Mountaineering: Grivel Grippers

May 2, 2004
Outside Magazine
Outside magazine, October 1994

Mountaineering: Grivel Grippers
By Douglas Gantenbein

It's really tough fighting the government," says Anchorage attorney Neil O'Donnell. "They're presumed to be right--unless you can show they acted arbitrarily, capriciously, or irrationally."

Last summer, in a case that O'Donnell helped bring, a federal judge ruled check, check, and double-check, slamming the National Park Service and its selection process for awarding climbing-guide permits on Mount McKinley, North America's tallest peak. Though scarcely noticed outside Alaska, the case sparked a raging debate in the guiding community, a debate that insiders say should matter to anyone who uses Park Service-approved guides for climbing, whitewater, or any other outdoor activity.

The saga began early last year, when Denali National Park, which contains McKinley, revoked the permit of Genet Expeditions, the mountain's longest-operating guide service, for allegedly unsafe practices. Only seven companies are licensed to guide on McKinley at any given time, and nearly a dozen lined up to take over the lucrative permit. When it went to Alpine Ascents International, a small, four-year-old Washington State outfit run by Himalayan veteran Todd Burleson, eyebrows arched. Several competitors, including Bob Jacobs, owner of St. Elias Alpine Guides, were convinced that Alpine Ascents had guided illegally on McKinley and in the Lower 48. They were also miffed that none of the three Denali officials who ran the bid, including park superintendent Russell Berry, had much if any experience on McKinley.

Aware of the buzz, the Golden, Colorado-based American Mountain Guides Association took the unusual step of offering to review the selection process. The Park Service agreed, but the AMGA report--which contained letters from disgruntled Alpine Ascents clients and evidence of illegal guiding on McKinley--was ignored. That so disgusted Jacobs, whose company was a runner-up, that he filed a civil suit, claiming that the selection process was seriously flawed and that the Park Service had ignored its own guidelines. In a summary judgment issued in mid-June, federal district court judge John Sedwick largely agreed. He ripped Denali officials for not checking into allegations of illegal guiding by Alpine Ascents. He also criticized the prospectus that the park provided to applicants. This appeared to favor guides with Alaskan experience yet all but disqualified them by requiring extensive experience above 20,000 feet--difficult to get when only one peak in North Am-erica rises that high.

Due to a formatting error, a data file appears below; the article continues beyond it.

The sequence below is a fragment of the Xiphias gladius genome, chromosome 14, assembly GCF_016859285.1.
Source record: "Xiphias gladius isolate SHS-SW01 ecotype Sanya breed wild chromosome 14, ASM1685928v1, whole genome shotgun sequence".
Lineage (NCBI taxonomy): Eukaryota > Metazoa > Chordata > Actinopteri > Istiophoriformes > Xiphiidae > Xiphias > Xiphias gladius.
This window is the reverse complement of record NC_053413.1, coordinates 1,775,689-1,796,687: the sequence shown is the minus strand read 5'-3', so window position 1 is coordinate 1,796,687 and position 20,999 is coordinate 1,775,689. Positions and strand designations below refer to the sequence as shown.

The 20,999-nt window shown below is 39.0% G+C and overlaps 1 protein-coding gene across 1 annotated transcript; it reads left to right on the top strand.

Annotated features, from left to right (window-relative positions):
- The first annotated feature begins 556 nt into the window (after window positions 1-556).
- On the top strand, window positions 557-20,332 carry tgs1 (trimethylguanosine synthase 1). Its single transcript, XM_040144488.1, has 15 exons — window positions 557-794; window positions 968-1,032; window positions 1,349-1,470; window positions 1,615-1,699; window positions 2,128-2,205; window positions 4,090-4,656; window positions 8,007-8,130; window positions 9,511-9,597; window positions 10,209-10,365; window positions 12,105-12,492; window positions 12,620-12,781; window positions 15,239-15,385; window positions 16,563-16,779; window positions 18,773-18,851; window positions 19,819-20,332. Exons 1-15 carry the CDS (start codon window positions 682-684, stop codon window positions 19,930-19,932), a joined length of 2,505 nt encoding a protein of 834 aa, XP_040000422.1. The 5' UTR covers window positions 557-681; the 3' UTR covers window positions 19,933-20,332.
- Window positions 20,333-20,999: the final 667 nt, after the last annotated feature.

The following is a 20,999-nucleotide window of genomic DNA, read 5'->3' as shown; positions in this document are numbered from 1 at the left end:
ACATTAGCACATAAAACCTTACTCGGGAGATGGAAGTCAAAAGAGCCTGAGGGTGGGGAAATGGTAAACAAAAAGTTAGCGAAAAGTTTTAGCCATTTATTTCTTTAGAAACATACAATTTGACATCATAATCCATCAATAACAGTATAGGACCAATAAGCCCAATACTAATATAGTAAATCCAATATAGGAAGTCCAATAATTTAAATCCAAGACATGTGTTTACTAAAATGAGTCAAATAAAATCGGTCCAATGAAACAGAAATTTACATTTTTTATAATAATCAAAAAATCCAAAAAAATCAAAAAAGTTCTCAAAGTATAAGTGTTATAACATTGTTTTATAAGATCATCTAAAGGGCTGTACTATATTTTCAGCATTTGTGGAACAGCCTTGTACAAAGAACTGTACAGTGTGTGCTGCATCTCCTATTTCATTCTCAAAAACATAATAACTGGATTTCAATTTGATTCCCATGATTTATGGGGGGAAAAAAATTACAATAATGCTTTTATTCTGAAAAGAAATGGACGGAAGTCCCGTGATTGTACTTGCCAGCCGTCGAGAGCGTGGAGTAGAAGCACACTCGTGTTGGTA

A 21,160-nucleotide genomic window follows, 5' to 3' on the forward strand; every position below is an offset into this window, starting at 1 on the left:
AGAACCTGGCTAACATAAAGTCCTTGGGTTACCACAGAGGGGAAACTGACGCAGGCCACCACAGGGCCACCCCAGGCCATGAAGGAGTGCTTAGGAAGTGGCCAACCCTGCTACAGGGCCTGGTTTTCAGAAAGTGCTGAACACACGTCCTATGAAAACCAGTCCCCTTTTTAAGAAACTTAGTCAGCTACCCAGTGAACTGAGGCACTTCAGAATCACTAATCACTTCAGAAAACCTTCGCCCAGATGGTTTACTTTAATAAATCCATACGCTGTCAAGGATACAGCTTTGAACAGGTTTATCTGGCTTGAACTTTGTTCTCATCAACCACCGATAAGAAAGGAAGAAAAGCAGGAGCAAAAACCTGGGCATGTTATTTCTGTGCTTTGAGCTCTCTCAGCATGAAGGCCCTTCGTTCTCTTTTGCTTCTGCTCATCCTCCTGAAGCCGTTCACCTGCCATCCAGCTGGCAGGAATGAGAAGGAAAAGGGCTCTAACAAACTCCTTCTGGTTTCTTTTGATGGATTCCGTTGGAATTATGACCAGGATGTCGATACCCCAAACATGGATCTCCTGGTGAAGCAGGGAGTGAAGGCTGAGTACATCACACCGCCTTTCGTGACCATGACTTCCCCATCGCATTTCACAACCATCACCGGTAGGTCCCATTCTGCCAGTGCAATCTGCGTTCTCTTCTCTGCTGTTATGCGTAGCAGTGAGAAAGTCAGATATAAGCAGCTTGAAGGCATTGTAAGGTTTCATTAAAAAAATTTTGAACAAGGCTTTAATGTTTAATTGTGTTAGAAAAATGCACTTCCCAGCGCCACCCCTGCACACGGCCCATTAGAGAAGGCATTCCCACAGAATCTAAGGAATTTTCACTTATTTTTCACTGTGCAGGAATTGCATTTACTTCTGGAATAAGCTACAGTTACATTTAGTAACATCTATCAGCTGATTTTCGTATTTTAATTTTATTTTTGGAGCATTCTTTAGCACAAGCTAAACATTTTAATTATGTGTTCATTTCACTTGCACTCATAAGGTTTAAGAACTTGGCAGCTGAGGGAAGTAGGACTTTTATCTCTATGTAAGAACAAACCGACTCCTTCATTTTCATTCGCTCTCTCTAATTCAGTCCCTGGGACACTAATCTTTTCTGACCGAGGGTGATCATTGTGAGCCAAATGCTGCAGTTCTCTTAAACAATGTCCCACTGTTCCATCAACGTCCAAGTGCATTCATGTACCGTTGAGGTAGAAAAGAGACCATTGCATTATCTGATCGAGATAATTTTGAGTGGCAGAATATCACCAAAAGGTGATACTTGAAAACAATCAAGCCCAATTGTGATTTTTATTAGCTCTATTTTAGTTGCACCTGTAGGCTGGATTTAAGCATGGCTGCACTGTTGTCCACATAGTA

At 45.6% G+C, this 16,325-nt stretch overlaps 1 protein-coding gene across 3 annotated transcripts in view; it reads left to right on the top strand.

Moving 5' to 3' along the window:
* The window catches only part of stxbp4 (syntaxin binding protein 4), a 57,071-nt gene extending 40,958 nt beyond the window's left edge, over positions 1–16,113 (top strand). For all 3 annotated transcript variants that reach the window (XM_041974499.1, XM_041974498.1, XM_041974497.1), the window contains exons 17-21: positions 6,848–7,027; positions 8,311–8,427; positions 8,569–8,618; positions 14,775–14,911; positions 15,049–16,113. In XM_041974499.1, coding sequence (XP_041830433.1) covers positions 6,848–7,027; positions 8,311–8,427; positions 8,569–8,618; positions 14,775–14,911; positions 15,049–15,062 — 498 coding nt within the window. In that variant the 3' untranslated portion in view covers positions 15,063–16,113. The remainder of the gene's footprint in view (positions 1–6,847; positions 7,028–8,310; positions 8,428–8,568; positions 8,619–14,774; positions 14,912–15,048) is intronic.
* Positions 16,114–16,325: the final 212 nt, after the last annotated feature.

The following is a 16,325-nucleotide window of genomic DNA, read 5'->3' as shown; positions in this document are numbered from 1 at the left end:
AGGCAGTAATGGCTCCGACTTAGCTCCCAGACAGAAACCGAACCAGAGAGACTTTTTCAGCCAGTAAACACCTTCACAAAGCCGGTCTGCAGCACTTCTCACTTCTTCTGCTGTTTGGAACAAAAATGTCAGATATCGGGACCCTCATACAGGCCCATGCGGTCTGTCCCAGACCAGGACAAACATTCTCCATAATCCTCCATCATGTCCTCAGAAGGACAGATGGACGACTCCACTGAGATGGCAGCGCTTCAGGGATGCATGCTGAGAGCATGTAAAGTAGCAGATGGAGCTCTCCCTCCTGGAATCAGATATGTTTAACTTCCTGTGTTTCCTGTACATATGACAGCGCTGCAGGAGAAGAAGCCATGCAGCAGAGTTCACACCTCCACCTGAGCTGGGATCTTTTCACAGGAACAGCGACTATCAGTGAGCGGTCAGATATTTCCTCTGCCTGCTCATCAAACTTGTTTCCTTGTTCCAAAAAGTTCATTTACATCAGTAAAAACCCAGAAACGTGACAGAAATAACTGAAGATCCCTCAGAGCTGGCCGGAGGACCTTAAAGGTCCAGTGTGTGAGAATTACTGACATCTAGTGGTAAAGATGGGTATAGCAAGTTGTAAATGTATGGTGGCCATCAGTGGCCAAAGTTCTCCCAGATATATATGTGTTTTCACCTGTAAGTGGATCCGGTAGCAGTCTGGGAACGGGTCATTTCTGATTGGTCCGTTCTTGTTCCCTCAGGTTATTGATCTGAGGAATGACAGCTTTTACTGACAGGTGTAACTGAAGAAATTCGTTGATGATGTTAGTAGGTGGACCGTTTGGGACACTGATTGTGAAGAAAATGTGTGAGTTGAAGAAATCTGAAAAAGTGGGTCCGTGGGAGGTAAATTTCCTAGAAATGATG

As it happened, even before Sedwick's decision, the U.S. Forest Service belatedly concluded that in 1992 Alpine Ascents had guided an illegal climb on western Washington's Mount Baker. All the same, Berry defends the park's decision to choose the company. He particularly disputes Sedwick's claim that Denali officials knew Alpine Ascents had made illegal climbs on McKinley. He also dismisses the AMGA report as unreliable, suggesting that one motive for Jacobs's suit was professional jealousy among a fraternity of Alaskan guides.

Burleson, who bitterly objects to losing his permit and says he'll fight to get it back, seconds that opinion. "This is an Alaskan gig," he says. "It was an Alaskan attorney talking to an Alaskan judge who decided that an Alaskan company should get the permit." By late summer, the park was taking applications for Burleson's replacement.

The moral? For the Park Service, observers say, it's that applicants for guide permits should be carefully screened. Obviously, with tight budgets and small staffs, park officials are already stretched thin, but the Denali case has been duly noted. "I'm going to make certain I have a couple of our climbing rangers on the panel when we review applicants," says Glenn Baker, concessions manager at Mount Rainier National Park, which will be awarding a guide permit later this year.

For climbers, it's simple: buyer beware. "Ask a lot of questions," says AMGA president Dunham Gooding, a McKinley guide who warns against taking a company's self-hyping brochure language at face value. "If you don't like the answers you're getting, move on."

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